Let’s imagine I was born in a middle class Chinese family in Johor Bahru. My family is not exactly that rich, but pretty well off by ordinary Malaysian standards.

My father run a small family business, like the majority of the Chinese in Malaysia and I live in a terraced house on the outskirts of the city.

After finishing my primary education in Johor, I was sent packing to continue my secondary education in Singapore. I went through the Singapore education system till university where I graduated with a Bachelor degree in Engineering.

As a Malaysian with no National Service obligations, I entered the workforce two years earlier than my Singapore counterparts. Within 6 months of working, I was offered to take up Permanent Residency in Singapore which I gladly obliged.

Singapore has been good to me. It gave me an education, a job and a future, opportunities which I will never be able to get in Malaysia as a result of the racist bumiputra policy.

Two years later, I was invited to become a Singapore citizen which threw me into a dilemma as I will have to give up my Malaysian citizenship, not that I was particularly loyal to my country of birth.

Malaysia has always been close to my heart though the government does not treat the ethnic minorities particularly well.

My parents, relatives and friends are all in Malaysia. There is a kampung spirit and human touch which is absent in Singapore. Despite living here for a number of years, I do not feel a sense of belonging.

If I become a Singapore citizen, I will now have to contribute 20% of my monthly pay to the CPF which will effectively tie me down here in the future.

My children will naturally become Singapore citizens and my sons will be mandated to serve two years of National Service under the law.

Other than being entitled to slightly higher education and healthcare subsidies, becoming a citizen does not confer any additional advantages over a PR.

After much contemplation, I have decided to maintain the status quo. My children were born in Johor as Malaysian citizens. I plan to enrol them in a Singapore school. There is little doubt that the Singapore education system is far superior than that in Malaysia.

My children will be brought up enjoying the best of both worlds. Singapore schools are well recognized worldwide. It will be a springboard for them to further their education elsewhere. At the same time, my boy need not waste two years of his precious life to serve the Singapore army.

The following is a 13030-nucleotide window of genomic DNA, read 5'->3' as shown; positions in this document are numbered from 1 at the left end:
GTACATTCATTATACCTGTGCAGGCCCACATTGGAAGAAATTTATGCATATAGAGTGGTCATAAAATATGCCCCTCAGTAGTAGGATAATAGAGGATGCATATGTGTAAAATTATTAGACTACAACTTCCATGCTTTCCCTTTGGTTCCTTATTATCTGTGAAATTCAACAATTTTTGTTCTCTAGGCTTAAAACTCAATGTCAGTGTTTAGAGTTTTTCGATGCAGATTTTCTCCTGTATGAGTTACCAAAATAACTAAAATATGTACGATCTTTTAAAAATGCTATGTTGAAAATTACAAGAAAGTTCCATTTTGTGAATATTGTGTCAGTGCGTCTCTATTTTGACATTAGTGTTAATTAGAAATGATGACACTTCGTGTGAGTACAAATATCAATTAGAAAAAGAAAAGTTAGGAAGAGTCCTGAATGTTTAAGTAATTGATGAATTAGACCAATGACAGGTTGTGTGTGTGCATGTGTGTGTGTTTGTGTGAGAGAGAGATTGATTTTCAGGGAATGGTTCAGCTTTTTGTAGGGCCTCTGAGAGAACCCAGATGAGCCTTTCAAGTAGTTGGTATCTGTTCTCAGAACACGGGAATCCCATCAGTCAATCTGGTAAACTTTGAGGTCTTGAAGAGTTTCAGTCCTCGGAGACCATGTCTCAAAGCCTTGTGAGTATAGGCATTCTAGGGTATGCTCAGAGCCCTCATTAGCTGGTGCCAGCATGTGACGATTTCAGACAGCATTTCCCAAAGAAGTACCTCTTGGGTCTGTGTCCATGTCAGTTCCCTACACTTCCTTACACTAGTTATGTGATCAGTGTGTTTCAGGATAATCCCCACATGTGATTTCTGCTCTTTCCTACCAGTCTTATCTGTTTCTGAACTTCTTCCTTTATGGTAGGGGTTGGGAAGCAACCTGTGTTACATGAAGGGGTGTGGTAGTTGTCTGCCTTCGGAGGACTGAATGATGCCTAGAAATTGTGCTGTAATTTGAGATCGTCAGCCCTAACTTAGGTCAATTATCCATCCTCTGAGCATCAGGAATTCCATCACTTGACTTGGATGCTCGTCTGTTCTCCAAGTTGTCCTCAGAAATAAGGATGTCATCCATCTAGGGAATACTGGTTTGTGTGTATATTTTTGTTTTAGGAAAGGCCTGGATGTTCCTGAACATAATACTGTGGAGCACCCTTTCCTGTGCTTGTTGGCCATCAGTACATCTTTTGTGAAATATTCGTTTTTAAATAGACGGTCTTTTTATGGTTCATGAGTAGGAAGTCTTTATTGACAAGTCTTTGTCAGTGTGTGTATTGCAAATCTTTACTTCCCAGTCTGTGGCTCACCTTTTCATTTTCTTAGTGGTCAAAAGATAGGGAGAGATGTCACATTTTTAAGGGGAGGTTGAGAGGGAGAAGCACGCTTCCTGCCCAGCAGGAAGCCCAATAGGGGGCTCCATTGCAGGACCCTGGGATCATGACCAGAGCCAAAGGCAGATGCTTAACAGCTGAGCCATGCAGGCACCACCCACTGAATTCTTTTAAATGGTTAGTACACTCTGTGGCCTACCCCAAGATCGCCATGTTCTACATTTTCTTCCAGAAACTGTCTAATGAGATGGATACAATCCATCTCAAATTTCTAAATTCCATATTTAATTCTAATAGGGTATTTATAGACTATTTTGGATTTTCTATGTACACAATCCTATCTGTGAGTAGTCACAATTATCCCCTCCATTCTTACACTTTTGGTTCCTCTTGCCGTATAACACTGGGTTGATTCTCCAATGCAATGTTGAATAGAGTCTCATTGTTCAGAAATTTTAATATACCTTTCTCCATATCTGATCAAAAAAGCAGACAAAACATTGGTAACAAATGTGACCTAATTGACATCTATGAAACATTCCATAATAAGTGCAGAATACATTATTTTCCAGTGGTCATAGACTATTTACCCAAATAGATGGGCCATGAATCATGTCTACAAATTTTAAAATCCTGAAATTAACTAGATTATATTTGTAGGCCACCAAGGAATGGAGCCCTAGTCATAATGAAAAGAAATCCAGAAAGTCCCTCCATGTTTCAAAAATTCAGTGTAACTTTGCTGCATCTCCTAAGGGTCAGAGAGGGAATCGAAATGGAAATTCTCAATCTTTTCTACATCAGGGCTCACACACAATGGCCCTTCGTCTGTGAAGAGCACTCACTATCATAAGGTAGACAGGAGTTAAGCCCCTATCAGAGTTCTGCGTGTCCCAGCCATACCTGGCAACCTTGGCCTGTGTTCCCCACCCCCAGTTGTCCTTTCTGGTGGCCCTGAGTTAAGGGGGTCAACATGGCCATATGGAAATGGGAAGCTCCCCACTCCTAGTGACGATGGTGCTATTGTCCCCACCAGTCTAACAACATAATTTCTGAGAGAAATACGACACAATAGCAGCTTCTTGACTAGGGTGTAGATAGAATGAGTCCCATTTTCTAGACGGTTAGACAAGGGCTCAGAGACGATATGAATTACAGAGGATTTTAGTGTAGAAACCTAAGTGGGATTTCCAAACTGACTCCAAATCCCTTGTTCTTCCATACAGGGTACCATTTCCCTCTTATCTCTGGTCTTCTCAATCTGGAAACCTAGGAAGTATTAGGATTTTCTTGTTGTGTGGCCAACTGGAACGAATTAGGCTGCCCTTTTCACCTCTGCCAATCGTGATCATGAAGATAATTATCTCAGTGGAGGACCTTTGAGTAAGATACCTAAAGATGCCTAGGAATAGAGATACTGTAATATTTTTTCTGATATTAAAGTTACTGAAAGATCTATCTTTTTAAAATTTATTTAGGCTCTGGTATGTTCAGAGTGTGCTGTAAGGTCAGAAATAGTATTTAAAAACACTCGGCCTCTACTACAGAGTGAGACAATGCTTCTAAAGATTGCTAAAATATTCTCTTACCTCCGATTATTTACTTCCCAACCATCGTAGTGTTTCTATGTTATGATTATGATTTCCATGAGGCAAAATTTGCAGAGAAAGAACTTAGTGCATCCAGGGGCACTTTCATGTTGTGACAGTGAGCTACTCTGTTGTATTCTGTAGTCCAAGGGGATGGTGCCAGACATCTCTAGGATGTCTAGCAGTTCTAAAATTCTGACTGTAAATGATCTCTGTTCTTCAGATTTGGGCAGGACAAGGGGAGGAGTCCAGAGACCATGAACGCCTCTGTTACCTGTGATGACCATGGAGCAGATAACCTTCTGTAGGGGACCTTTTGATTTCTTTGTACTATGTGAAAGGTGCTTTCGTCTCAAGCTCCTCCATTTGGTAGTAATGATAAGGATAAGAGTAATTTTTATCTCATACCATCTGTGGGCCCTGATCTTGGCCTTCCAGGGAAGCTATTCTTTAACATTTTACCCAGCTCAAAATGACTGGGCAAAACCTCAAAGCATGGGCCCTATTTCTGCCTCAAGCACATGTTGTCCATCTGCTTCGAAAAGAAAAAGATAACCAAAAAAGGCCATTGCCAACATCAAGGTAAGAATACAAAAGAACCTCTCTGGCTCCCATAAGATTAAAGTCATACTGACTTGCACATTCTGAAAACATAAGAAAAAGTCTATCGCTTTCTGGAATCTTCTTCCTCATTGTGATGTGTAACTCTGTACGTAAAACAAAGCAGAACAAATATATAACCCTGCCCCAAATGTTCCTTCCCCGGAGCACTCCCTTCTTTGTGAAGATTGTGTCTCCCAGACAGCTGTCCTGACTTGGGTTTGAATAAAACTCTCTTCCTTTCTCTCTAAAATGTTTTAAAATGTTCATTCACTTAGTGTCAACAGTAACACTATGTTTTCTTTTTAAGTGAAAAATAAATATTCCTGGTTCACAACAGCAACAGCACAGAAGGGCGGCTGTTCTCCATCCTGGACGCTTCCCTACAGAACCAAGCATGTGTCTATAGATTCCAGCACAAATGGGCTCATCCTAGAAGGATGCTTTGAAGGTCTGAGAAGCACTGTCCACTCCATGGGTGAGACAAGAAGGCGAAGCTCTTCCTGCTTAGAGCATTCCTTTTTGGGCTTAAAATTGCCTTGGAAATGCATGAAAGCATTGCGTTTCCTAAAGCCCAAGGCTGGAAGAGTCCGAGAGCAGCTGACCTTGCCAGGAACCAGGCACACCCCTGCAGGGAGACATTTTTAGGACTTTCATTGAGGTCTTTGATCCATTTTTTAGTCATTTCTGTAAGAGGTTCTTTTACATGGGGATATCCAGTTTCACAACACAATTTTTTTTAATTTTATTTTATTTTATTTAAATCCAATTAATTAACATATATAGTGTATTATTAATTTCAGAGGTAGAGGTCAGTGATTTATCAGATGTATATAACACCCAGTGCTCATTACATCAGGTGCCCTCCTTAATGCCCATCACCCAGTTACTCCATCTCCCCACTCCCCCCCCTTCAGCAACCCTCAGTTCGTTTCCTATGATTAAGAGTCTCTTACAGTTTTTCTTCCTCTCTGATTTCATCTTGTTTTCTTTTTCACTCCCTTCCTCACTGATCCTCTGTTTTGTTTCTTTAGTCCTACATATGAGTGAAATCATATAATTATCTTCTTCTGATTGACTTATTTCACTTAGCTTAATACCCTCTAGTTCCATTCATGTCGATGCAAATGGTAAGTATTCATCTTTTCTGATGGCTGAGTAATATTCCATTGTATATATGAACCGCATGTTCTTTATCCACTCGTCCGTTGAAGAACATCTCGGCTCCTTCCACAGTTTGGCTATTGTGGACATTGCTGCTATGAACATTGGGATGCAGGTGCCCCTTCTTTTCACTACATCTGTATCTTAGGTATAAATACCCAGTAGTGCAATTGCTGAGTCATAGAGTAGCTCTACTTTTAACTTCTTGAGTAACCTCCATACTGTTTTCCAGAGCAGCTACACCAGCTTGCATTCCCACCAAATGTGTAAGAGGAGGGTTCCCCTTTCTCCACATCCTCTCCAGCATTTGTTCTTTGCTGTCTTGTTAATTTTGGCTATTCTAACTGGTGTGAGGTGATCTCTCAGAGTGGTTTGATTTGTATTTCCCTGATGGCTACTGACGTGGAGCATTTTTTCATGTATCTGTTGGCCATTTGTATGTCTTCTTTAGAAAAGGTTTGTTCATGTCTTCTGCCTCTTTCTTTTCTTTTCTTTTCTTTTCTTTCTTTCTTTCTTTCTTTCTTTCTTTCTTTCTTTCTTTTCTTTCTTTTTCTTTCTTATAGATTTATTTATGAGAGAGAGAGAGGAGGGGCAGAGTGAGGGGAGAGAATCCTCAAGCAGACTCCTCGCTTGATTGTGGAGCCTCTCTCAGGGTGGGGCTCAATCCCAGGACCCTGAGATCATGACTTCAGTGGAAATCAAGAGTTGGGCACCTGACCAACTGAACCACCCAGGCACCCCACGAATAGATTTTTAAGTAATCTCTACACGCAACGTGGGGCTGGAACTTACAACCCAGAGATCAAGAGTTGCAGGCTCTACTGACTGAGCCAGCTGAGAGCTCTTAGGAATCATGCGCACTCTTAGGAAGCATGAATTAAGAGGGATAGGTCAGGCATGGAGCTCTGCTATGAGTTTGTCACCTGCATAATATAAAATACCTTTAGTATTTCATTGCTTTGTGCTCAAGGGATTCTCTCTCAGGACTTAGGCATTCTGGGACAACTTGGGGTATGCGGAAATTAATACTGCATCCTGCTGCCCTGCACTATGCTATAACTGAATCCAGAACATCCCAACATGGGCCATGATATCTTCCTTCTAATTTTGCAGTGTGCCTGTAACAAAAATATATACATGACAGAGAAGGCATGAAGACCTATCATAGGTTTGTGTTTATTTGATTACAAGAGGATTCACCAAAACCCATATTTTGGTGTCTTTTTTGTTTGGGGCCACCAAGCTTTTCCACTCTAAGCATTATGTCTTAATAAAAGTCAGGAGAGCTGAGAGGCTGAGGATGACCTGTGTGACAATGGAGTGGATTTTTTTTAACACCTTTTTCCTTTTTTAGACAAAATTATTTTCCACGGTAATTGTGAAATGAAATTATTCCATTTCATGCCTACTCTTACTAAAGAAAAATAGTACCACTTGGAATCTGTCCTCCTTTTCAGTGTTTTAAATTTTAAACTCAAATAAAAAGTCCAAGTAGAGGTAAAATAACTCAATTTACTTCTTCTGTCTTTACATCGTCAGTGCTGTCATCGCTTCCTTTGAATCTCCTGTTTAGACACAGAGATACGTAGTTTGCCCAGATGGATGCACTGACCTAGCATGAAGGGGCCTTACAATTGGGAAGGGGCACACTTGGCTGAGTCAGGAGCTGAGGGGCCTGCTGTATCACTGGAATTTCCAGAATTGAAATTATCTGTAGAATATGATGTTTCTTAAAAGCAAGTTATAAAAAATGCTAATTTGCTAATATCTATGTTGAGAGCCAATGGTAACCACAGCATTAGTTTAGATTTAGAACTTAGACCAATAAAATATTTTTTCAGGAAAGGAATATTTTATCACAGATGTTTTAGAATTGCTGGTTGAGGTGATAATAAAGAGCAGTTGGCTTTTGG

I will leave the decision whether to become Singapore citizens to my children. As for myself, I do not intend to retire in Singapore. Life is too tough and stressful here.

Being still a Malaysian citizen, I am entitled to a housing grant which I intend to use to purchase a bungalow in Johor as a retirement home which cost about RM$500,000, the price of a three-room HDB flat in Singapore.

Had I remained in Malaysia, I will probably not achieve so much in life. I am thankful to the Singapore government for giving me the opportunity to study and work in Singapore. However, I want the best for myself and my family and Singapore is not quite the place to set up home when there are greener pastures elsewhere.

I have done my part and contributed to the Singapore economy. I do not intend to work till the day I drop dead. I want to retire and spend time with my children and grandchildren without having to worry about healthcare expenses.

Should I forfeit my Malaysian citizenship and become a Singaporean or continue to make money here and retire in my hometown?

Over the years, many Malaysians have worked in Singapore and become Permanent Residents. What percentage of these PRs have taken up citizenship?

Given a choice, would you prefer to be born in Singapore as a citizen or as a PR born in Malaysia?

The above account is not entirely fictitious. It is adapted from the personal life of a relative who is in the top echelon of a statutory board. In spite of numerous invitations by the government to him to become a Singapore citizen, he has adamantly refused to do so.

The Singapore government makes no distinction between locals and foreigners. We welcome foreigners with open arms. They are given equal opportunities as locals to succeed in Singapore.

Unfortunately, our greatest selling point to foreign talents is also dissuading them from settling down here permanently. What additional advantages does being a citizen have over a PR?